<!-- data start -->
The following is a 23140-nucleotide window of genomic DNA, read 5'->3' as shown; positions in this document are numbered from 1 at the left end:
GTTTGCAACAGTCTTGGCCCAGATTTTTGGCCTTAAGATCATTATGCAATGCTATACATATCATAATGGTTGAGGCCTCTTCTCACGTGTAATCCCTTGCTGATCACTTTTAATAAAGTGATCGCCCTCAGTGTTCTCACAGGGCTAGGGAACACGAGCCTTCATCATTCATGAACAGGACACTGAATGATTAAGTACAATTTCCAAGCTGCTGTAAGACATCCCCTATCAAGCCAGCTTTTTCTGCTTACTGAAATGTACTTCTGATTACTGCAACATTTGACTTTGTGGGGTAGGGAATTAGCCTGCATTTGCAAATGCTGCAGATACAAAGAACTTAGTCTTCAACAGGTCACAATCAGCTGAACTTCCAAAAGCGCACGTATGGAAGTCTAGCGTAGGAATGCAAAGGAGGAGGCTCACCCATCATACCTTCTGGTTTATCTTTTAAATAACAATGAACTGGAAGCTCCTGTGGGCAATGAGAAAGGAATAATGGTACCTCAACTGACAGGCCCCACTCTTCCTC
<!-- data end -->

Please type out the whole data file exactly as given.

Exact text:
The following is a 23140-nucleotide window of genomic DNA, read 5'->3' as shown; positions in this document are numbered from 1 at the left end:
GTTTGCAACAGTCTTGGCCCAGATTTTTGGCCTTAAGATCATTATGCAATGCTATACATATCATAATGGTTGAGGCCTCTTCTCACGTGTAATCCCTTGCTGATCACTTTTAATAAAGTGATCGCCCTCAGTGTTCTCACAGGGCTAGGGAACACGAGCCTTCATCATTCATGAACAGGACACTGAATGATTAAGTACAATTTCCAAGCTGCTGTAAGACATCCCCTATCAAGCCAGCTTTTTCTGCTTACTGAAATGTACTTCTGATTACTGCAACATTTGACTTTGTGGGGTAGGGAATTAGCCTGCATTTGCAAATGCTGCAGATACAAAGAACTTAGTCTTCAACAGGTCACAATCAGCTGAACTTCCAAAAGCGCACGTATGGAAGTCTAGCGTAGGAATGCAAAGGAGGAGGCTCACCCATCATACCTTCTGGTTTATCTTTTAAATAACAATGAACTGGAAGCTCCTGTGGGCAATGAGAAAGGAATAATGGTACCTCAACTGACAGGCCCCACTCTTCCTC